Dear all…

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Beautiful Sculpture outside Salisbury Cathedral. Autumn 2016.

Perhaps you are wondering what it is all this about.

It is about change, it is about growth. It is about starting a new journey.

It is about to generate new pathways instead of follow old known roads.

The Happy Boob Club is not dead! Oh no! it simply grew, like we all do. Now it is renamed “Motherhood. And…everything in between”. After a very very long thought I feel it was about time to reflect the change. Hence the change of name, the change of background.

I hope you enjoy it.

 

Last time I wrote…

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…I was writing about a dear friend of mine who was trying to understand what was going on with his partner and I explained to him according to all the “symptoms” he described thoroughly (you could tell by his writing in frustration and at a loss) I gather that his partner was with PPD (Post Partum Depression).

He is my friend, for that reason I was very understanding (and forgiving) about the way he approached it. His first thought was “She is going crazy!” . And probably if I did not go through it and experience it myself, I would think the same.

Sometimes I think to myself that it is a shame that I had to go through it in order to know what it was all about. And this same thought leads me to think that it would be ideal if the PPD was more widely known.  But hey, not everyone is open to the subject and the PPD  is quite “hush-hush don’t even mention it, you will bring shame on you!” sort of thing.

In the UK – and I am very clear about this, because I am ignorant if it happens in any other countries – women are offered pre natal classes, and there are classes for couples too. For women like me, who did not have the first clue how to fit a nappy, it was a life saviour but it did not prepared me for what was to come. It did give me a good base to make educated decisions together with a widen view on what is called “motherly instinct”.

How about start to offer – and somehow make them “mandatory” – PPD classes not only to the mothers but to the partners, family and close friends? I think it would be a great relief to anyone who is around a woman who just gave birth and in return, the newly mother would feel more support hence life would be more easy for all of those involved.

In any case, what follows is a BRILLIANT article written by Walker Karraa PhD., entitled “An open letter to women fighting post-partum depression and anxiety for (The Unexpected Project)” .

Thanks to Walter Karraa who kindly gave me permission on an email to publish it on my blog. and here is a direct link to the article: http://walkerkarraa.me/2013/05/14/an-open-letter-to-women-fighting-post-partum-depression-and-anxiety-for-the-unexpected-project/

Enjoy!

An open letter to women fighting post-partum depression and anxiety for (The Unexpected Project)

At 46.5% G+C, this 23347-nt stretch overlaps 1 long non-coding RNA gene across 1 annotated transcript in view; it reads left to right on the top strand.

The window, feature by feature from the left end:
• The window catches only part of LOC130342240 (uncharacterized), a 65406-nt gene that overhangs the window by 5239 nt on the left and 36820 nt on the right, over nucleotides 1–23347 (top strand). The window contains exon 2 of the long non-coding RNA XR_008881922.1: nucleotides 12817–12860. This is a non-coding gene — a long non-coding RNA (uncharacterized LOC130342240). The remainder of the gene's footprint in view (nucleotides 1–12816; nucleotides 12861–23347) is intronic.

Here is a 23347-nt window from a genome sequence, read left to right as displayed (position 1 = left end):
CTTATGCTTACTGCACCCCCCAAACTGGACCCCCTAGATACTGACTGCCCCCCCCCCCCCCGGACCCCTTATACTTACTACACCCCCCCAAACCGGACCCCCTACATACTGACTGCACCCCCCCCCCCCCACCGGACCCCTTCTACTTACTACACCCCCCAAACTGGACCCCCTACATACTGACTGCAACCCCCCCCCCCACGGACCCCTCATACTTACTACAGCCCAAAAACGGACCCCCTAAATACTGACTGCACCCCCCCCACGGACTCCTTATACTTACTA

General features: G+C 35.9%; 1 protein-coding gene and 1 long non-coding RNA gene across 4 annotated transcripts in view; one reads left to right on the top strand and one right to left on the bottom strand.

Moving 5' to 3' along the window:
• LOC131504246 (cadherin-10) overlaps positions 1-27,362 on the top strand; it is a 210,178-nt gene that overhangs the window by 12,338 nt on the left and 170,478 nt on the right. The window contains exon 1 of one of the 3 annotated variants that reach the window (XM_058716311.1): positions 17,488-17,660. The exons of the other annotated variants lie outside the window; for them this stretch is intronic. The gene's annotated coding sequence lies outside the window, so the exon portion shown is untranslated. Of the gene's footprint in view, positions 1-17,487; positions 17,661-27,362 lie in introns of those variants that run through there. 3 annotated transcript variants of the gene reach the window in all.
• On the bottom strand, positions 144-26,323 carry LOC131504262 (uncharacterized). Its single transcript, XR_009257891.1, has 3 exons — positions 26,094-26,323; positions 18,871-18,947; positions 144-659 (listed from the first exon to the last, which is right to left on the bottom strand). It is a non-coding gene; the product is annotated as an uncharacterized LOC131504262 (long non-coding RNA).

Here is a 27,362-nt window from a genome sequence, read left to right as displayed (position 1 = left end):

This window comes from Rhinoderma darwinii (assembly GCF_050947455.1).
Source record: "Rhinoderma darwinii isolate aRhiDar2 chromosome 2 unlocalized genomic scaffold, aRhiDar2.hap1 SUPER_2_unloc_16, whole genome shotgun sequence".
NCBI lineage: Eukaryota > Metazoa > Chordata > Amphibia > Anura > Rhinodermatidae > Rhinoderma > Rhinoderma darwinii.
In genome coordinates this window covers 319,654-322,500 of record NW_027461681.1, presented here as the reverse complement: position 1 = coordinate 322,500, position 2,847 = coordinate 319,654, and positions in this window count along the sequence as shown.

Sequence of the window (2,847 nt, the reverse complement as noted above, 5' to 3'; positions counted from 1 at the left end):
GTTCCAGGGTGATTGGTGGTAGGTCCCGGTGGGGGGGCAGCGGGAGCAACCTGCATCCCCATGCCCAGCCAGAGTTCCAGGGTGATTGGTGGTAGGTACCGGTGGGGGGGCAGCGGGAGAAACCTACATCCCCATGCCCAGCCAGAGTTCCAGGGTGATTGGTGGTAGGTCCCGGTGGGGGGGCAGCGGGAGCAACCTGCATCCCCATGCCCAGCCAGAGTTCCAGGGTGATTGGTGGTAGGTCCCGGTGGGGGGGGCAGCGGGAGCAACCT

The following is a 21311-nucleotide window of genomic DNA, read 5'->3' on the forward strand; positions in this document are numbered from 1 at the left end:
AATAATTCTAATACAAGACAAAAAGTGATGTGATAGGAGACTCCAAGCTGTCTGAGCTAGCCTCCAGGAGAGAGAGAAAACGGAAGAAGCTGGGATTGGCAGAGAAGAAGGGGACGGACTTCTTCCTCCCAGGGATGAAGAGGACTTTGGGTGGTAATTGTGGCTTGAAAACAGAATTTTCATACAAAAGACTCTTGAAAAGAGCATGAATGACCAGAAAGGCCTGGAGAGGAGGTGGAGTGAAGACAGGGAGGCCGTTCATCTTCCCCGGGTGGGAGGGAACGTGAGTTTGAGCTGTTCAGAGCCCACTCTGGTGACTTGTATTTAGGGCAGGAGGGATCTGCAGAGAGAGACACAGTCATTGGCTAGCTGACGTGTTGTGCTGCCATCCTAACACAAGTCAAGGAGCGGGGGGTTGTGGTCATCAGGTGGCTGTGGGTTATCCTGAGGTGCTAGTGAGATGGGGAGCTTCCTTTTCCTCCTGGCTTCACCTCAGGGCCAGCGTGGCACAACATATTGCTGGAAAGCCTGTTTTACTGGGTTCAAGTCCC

Originally posted for The Unexpected Project, May 10, 2013

Dear ones,

It doesn’t get much harder than this, does it? There was nothing to prepare you for it, and undoubtedly those who tried didn’t do a very good job, or avoided the truth. You didn’t see it coming, and have been rocked to the core. I think the sense of confusion and isolation is so distressing. Not knowing what is happening, not having it addressed by care providers can add insult to injury. For the life of me I don’t know why it is so difficult for those who should know better to help us not suffer. I also know that despite it, women with perinatal mood and anxiety disorders (PMAD) persevere with grit and guts only the strongest of strong know.

Women who experience depression/anxiety during or after childbirth didn’t sign up for it, but have in their bones a power unsurpassed by most. Tis true! I know in my heart that they are made of the stuff great leader’s envy. Against all odds, and in the face of stigma, families that don’t understand, and providers who fail to ask, treat, or acknowledge symptoms—they fight. Even when you are not aware of it, you are fighting. Even when you allow yourself to tell your scariest truths about your scariest thoughts, you are fighting. When you make the call, make the appointment, walk into the emergency room, check into the hospital, finally take medication, reach a support group, read or write a post—you are courageously laying down everything you have known to be true and real and good in the world. And that, is strength born from love.

I know this from the countless women I have met and meet. I know this from the years of research and learning I have done, and I know this from my own experience of PPD. We birth a strength we never knew was possible from the most direct experience of love we will ever know.

I remember the faces of people staring at me, 8 months pregnant waiting to see my shrink at the UCLA Neuropsychiatric Hospital. See, I had been through one battle with PPD that nearly took me out. Dark, dark days. And I was NOT doing that again. So there I was, my Target maternity clothes, waddling up to the receptionist, the pharmacist, the OB/GYN, the family practitioner, the labor and delivery nurse and saying—I am getting help and giving you all the judgment, ignorance, and stigma you want. Enjoy it. Yes, I am a big crazy pregnant lady…think what you want. I am getting help.